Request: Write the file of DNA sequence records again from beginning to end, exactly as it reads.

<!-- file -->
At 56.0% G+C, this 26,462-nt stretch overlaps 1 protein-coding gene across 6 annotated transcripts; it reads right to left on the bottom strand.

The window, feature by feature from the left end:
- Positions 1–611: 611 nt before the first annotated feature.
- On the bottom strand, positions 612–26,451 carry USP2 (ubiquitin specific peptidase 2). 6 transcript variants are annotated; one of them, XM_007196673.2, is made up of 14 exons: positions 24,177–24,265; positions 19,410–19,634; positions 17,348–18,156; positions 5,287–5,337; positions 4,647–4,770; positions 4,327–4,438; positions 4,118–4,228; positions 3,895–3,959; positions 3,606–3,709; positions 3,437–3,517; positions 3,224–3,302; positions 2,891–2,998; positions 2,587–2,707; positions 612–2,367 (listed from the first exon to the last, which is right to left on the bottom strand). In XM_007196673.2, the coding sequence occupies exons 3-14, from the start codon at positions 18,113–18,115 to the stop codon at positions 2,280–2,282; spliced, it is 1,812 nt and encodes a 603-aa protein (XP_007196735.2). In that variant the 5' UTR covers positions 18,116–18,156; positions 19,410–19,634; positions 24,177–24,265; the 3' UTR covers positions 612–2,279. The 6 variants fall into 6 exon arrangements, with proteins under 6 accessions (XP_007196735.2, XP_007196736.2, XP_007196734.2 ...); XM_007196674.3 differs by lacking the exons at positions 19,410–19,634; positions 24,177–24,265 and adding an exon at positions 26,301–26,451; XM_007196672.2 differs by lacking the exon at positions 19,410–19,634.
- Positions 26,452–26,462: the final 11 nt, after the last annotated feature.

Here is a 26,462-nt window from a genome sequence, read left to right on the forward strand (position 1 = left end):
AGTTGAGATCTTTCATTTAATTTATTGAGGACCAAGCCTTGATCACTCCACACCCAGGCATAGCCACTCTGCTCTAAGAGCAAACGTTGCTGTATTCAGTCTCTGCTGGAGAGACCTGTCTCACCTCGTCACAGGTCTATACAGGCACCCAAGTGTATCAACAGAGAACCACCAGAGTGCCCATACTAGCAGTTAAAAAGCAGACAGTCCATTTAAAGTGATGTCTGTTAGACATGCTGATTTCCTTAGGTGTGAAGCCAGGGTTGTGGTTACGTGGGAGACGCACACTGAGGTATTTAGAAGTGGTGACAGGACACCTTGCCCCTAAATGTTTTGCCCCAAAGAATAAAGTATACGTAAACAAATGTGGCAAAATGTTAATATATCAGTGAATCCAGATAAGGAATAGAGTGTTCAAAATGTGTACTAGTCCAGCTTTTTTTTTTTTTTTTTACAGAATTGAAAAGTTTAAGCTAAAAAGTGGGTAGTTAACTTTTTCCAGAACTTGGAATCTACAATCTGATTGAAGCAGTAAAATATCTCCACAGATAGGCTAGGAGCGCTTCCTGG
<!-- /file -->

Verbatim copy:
At 56.0% G+C, this 26,462-nt stretch overlaps 1 protein-coding gene across 6 annotated transcripts; it reads right to left on the bottom strand.

The window, feature by feature from the left end:
- Positions 1–611: 611 nt before the first annotated feature.
- On the bottom strand, positions 612–26,451 carry USP2 (ubiquitin specific peptidase 2). 6 transcript variants are annotated; one of them, XM_007196673.2, is made up of 14 exons: positions 24,177–24,265; positions 19,410–19,634; positions 17,348–18,156; positions 5,287–5,337; positions 4,647–4,770; positions 4,327–4,438; positions 4,118–4,228; positions 3,895–3,959; positions 3,606–3,709; positions 3,437–3,517; positions 3,224–3,302; positions 2,891–2,998; positions 2,587–2,707; positions 612–2,367 (listed from the first exon to the last, which is right to left on the bottom strand). In XM_007196673.2, the coding sequence occupies exons 3-14, from the start codon at positions 18,113–18,115 to the stop codon at positions 2,280–2,282; spliced, it is 1,812 nt and encodes a 603-aa protein (XP_007196735.2). In that variant the 5' UTR covers positions 18,116–18,156; positions 19,410–19,634; positions 24,177–24,265; the 3' UTR covers positions 612–2,279. The 6 variants fall into 6 exon arrangements, with proteins under 6 accessions (XP_007196735.2, XP_007196736.2, XP_007196734.2 ...); XM_007196674.3 differs by lacking the exons at positions 19,410–19,634; positions 24,177–24,265 and adding an exon at positions 26,301–26,451; XM_007196672.2 differs by lacking the exon at positions 19,410–19,634.
- Positions 26,452–26,462: the final 11 nt, after the last annotated feature.

Here is a 26,462-nt window from a genome sequence, read left to right on the forward strand (position 1 = left end):
AGTTGAGATCTTTCATTTAATTTATTGAGGACCAAGCCTTGATCACTCCACACCCAGGCATAGCCACTCTGCTCTAAGAGCAAACGTTGCTGTATTCAGTCTCTGCTGGAGAGACCTGTCTCACCTCGTCACAGGTCTATACAGGCACCCAAGTGTATCAACAGAGAACCACCAGAGTGCCCATACTAGCAGTTAAAAAGCAGACAGTCCATTTAAAGTGATGTCTGTTAGACATGCTGATTTCCTTAGGTGTGAAGCCAGGGTTGTGGTTACGTGGGAGACGCACACTGAGGTATTTAGAAGTGGTGACAGGACACCTTGCCCCTAAATGTTTTGCCCCAAAGAATAAAGTATACGTAAACAAATGTGGCAAAATGTTAATATATCAGTGAATCCAGATAAGGAATAGAGTGTTCAAAATGTGTACTAGTCCAGCTTTTTTTTTTTTTTTTTACAGAATTGAAAAGTTTAAGCTAAAAAGTGGGTAGTTAACTTTTTCCAGAACTTGGAATCTACAATCTGATTGAAGCAGTAAAATATCTCCACAGATAGGCTAGGAGCGCTTCCTGG